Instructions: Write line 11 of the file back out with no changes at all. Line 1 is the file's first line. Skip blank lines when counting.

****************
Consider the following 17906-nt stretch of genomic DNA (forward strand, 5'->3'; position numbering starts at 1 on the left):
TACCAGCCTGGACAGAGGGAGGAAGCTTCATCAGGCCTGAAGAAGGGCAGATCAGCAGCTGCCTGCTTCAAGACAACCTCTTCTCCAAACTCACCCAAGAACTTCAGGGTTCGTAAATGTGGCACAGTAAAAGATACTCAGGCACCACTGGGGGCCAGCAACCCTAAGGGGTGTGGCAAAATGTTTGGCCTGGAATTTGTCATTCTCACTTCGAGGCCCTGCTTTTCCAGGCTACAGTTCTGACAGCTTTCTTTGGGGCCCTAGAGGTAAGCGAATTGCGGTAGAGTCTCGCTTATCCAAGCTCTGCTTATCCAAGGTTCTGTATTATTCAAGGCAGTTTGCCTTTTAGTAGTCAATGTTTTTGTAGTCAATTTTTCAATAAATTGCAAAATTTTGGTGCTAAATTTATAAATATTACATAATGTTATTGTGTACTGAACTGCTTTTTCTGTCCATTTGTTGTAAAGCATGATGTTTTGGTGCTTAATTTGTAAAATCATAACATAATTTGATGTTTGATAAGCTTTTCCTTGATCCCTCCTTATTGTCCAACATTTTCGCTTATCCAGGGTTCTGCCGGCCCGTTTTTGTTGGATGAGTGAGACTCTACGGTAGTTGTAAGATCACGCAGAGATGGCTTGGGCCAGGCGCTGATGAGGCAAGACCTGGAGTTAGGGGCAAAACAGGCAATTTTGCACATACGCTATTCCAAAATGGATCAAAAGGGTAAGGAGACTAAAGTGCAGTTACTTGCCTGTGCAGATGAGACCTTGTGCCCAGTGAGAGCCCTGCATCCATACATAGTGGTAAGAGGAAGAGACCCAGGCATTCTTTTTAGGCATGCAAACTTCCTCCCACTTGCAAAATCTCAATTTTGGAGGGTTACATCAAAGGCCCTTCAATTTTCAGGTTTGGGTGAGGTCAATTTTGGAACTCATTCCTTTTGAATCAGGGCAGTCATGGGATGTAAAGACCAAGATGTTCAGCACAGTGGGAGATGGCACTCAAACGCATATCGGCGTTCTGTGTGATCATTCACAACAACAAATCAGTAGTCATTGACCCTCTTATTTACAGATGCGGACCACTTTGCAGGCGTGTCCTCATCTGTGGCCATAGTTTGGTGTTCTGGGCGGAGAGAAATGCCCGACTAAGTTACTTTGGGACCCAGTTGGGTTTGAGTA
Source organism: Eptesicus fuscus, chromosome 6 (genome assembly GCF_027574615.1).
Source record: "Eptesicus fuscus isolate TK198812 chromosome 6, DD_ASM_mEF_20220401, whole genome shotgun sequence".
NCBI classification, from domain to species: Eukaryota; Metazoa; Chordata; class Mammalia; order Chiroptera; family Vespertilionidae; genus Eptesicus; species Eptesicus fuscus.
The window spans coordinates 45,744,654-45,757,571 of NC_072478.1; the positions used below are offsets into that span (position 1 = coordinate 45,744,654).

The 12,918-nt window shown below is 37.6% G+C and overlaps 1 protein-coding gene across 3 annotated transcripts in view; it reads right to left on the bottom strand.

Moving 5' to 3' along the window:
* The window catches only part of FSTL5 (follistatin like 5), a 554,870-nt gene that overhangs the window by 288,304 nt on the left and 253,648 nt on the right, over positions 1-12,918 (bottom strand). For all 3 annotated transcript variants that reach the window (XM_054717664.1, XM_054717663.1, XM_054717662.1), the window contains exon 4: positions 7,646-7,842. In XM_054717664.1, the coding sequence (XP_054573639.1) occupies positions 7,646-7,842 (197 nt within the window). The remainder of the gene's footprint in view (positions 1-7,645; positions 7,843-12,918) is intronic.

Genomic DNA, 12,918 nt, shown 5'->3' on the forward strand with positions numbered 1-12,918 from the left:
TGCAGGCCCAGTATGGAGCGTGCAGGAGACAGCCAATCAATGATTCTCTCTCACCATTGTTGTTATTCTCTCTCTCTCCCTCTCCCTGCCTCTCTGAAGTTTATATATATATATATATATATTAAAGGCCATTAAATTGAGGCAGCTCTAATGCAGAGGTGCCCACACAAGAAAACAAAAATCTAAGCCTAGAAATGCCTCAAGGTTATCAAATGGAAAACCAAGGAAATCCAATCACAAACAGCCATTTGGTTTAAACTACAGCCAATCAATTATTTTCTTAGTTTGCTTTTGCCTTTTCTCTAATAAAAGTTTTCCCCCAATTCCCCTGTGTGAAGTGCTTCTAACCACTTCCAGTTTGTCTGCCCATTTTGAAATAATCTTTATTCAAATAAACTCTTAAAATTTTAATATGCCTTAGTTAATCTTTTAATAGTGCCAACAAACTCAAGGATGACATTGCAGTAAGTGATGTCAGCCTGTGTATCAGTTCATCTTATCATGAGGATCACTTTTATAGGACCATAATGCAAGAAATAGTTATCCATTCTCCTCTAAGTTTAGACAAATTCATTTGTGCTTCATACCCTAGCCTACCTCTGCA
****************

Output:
TGCAGGCCCAGTATGGAGCGTGCAGGAGACAGCCAATCAATGATTCTCTCTCACCATTGTTGTTATTCTCTCTCTCTCCCTCTCCCTGCCTCTCTGAAGTTTATATATATATATATATATATTAAAGGCCATTAAATTGAGGCAGCTCTAATGCAGAGGTGCCCACACAAGAAAACAAAAATCTAAGCCTAGAAATGCCTCAAGGTTATCAAATGGAAAACCAAGGAAATCCAATCACAAACAGCCATTTGGTTTAAACTACAGCCAATCAATTATTTTCTTAGTTTGCTTTTGCCTTTTCTCTAATAAAAGTTTTCCCCCAATTCCCCTGTGTGAAGTGCTTCTAACCACTTCCAGTTTGTCTGCCCATTTTGAAATAATCTTTATTCAAATAAACTCTTAAAATTTTAATATGCCTTAGTTAATCTTTTAATAGTGCCAACAAACTCAAGGATGACATTGCAGTAAGTGATGTCAGCCTGTGTATCAGTTCATCTTATCATGAGGATCACTTTTATAGGACCATAATGCAAGAAATAGTTATCCATTCTCCTCTAAGTTTAGACAAATTCATTTGTGCTTCATACCCTAGCCTACCTCTGCA